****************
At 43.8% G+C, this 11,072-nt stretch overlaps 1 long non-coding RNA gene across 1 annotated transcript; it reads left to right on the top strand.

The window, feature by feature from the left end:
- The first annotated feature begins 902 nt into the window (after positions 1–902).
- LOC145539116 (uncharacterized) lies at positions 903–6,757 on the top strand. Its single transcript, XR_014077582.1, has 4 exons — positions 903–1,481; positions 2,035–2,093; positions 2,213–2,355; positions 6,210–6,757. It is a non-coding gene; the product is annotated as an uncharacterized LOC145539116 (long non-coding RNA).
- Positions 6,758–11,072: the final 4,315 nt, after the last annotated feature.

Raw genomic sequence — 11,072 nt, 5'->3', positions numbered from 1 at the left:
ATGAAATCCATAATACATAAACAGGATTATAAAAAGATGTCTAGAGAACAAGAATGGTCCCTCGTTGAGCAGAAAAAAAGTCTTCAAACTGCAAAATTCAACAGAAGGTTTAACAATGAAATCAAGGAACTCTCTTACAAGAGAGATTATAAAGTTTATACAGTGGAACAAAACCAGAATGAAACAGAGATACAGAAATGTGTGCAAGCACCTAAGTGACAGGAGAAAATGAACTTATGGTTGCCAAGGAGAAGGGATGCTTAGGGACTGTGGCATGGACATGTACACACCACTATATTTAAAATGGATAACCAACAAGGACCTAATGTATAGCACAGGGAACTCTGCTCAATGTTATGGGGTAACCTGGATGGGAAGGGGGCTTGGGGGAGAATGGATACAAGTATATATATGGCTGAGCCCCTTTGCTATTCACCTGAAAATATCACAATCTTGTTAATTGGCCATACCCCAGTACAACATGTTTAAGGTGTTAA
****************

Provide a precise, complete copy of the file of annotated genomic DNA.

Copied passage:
At 43.8% G+C, this 11,072-nt stretch overlaps 1 long non-coding RNA gene across 1 annotated transcript; it reads left to right on the top strand.

The window, feature by feature from the left end:
- The first annotated feature begins 902 nt into the window (after positions 1–902).
- LOC145539116 (uncharacterized) lies at positions 903–6,757 on the top strand. Its single transcript, XR_014077582.1, has 4 exons — positions 903–1,481; positions 2,035–2,093; positions 2,213–2,355; positions 6,210–6,757. It is a non-coding gene; the product is annotated as an uncharacterized LOC145539116 (long non-coding RNA).
- Positions 6,758–11,072: the final 4,315 nt, after the last annotated feature.

Raw genomic sequence — 11,072 nt, 5'->3', positions numbered from 1 at the left:
ATGAAATCCATAATACATAAACAGGATTATAAAAAGATGTCTAGAGAACAAGAATGGTCCCTCGTTGAGCAGAAAAAAAGTCTTCAAACTGCAAAATTCAACAGAAGGTTTAACAATGAAATCAAGGAACTCTCTTACAAGAGAGATTATAAAGTTTATACAGTGGAACAAAACCAGAATGAAACAGAGATACAGAAATGTGTGCAAGCACCTAAGTGACAGGAGAAAATGAACTTATGGTTGCCAAGGAGAAGGGATGCTTAGGGACTGTGGCATGGACATGTACACACCACTATATTTAAAATGGATAACCAACAAGGACCTAATGTATAGCACAGGGAACTCTGCTCAATGTTATGGGGTAACCTGGATGGGAAGGGGGCTTGGGGGAGAATGGATACAAGTATATATATGGCTGAGCCCCTTTGCTATTCACCTGAAAATATCACAATCTTGTTAATTGGCCATACCCCAGTACAACATGTTTAAGGTGTTAA